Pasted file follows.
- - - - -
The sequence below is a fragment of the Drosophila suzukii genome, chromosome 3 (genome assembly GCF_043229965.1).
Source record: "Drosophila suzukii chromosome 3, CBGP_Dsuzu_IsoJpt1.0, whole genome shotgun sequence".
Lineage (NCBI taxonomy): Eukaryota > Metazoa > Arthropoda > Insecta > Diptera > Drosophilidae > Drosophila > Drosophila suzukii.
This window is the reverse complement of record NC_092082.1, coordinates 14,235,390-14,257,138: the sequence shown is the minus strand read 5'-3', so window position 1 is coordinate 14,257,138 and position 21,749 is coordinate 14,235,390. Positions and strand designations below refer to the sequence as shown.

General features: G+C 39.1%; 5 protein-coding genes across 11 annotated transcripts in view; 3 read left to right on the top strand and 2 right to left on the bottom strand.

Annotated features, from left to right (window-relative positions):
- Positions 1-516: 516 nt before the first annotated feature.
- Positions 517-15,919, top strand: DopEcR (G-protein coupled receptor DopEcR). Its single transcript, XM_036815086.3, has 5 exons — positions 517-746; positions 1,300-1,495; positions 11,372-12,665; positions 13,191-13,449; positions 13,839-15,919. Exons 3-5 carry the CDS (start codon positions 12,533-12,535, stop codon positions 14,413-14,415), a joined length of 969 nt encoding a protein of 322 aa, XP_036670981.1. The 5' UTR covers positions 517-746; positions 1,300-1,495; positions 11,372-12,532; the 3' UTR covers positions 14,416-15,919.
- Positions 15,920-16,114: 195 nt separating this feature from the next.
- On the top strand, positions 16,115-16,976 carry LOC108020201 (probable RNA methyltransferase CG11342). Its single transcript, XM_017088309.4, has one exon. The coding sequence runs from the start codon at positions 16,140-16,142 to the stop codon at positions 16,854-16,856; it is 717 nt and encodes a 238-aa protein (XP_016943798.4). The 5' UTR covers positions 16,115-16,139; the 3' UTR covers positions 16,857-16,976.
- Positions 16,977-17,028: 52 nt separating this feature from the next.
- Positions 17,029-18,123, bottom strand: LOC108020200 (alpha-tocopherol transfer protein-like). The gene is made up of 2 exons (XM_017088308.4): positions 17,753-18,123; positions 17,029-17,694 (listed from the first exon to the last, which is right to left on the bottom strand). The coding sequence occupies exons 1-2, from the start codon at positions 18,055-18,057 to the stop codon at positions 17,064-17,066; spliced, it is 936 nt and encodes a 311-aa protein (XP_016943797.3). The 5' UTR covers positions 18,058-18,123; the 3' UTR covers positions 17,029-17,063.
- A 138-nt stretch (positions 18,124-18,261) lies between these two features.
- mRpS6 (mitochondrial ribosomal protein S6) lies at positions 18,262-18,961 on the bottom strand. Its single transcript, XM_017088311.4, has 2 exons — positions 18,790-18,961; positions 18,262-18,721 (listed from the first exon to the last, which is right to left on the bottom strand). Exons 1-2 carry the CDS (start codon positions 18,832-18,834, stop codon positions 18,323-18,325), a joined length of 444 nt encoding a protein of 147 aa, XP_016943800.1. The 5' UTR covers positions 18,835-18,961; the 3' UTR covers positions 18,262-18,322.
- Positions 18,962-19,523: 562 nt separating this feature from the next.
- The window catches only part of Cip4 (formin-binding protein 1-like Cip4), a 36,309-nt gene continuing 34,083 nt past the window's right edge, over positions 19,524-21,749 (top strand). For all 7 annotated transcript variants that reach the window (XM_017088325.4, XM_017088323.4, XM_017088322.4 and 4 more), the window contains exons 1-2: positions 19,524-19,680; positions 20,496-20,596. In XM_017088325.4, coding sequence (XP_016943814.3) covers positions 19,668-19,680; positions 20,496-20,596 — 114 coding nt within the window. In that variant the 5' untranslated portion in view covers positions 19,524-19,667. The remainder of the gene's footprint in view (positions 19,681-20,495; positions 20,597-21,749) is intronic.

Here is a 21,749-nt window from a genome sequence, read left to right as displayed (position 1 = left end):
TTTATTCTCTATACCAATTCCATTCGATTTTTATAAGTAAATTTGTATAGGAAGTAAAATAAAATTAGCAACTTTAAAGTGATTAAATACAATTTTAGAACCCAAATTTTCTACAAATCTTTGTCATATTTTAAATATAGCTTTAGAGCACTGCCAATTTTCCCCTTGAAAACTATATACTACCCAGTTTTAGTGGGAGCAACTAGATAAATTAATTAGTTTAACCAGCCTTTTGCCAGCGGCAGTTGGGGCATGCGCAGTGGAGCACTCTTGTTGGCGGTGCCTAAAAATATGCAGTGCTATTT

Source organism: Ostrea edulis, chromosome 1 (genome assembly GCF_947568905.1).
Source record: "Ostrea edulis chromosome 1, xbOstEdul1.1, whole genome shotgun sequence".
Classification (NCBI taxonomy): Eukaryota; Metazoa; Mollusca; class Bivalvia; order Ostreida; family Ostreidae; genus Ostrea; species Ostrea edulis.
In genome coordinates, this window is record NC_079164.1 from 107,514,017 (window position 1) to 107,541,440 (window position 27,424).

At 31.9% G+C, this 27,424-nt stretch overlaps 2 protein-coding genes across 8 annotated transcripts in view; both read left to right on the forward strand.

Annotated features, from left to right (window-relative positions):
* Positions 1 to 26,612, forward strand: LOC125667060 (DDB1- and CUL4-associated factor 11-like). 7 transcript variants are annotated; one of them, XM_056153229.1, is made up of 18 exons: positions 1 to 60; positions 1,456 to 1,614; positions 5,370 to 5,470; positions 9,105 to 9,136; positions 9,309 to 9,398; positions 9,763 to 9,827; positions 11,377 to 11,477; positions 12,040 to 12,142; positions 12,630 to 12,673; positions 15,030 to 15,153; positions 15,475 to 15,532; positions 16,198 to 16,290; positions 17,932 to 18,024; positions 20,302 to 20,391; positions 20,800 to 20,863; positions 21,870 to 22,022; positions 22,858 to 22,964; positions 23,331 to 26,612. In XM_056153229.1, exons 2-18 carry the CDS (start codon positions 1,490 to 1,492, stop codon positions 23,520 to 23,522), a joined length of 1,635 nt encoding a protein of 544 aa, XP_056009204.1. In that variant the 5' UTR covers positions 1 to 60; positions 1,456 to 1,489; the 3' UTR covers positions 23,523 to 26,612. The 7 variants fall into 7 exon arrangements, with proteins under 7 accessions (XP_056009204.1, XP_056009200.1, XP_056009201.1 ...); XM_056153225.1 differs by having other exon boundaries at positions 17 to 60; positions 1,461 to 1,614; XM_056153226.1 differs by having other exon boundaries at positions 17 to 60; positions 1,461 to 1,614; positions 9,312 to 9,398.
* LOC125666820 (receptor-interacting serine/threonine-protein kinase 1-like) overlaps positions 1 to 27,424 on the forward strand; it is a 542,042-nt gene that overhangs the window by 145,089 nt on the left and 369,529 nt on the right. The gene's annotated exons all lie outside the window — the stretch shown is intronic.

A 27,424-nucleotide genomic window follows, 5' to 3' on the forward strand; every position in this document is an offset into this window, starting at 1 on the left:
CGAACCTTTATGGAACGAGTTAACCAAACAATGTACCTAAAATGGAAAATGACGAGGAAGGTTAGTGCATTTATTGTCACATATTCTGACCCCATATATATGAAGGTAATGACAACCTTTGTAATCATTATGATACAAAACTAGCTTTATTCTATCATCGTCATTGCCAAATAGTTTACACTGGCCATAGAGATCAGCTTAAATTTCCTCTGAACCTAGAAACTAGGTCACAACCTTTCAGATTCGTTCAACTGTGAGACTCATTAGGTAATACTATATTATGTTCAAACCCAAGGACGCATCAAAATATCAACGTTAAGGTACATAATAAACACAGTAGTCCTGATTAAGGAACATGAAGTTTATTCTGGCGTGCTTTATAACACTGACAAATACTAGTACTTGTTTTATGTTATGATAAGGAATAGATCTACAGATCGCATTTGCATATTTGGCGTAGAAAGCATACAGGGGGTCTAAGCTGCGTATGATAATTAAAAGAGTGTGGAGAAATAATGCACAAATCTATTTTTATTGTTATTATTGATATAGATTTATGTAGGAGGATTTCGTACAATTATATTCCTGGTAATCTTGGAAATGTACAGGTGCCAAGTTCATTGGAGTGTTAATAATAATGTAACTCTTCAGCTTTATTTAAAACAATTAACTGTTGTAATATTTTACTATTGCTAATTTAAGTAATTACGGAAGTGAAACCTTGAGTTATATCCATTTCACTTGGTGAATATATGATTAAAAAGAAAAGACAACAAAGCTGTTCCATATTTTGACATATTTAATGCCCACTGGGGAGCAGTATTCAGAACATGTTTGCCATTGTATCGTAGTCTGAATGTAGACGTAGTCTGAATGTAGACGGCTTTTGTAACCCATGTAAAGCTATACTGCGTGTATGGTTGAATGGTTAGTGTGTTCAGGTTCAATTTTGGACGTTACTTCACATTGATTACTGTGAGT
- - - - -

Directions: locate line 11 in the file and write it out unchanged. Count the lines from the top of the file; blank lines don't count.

- Positions 16,977-17,028: 52 nt separating this feature from the next.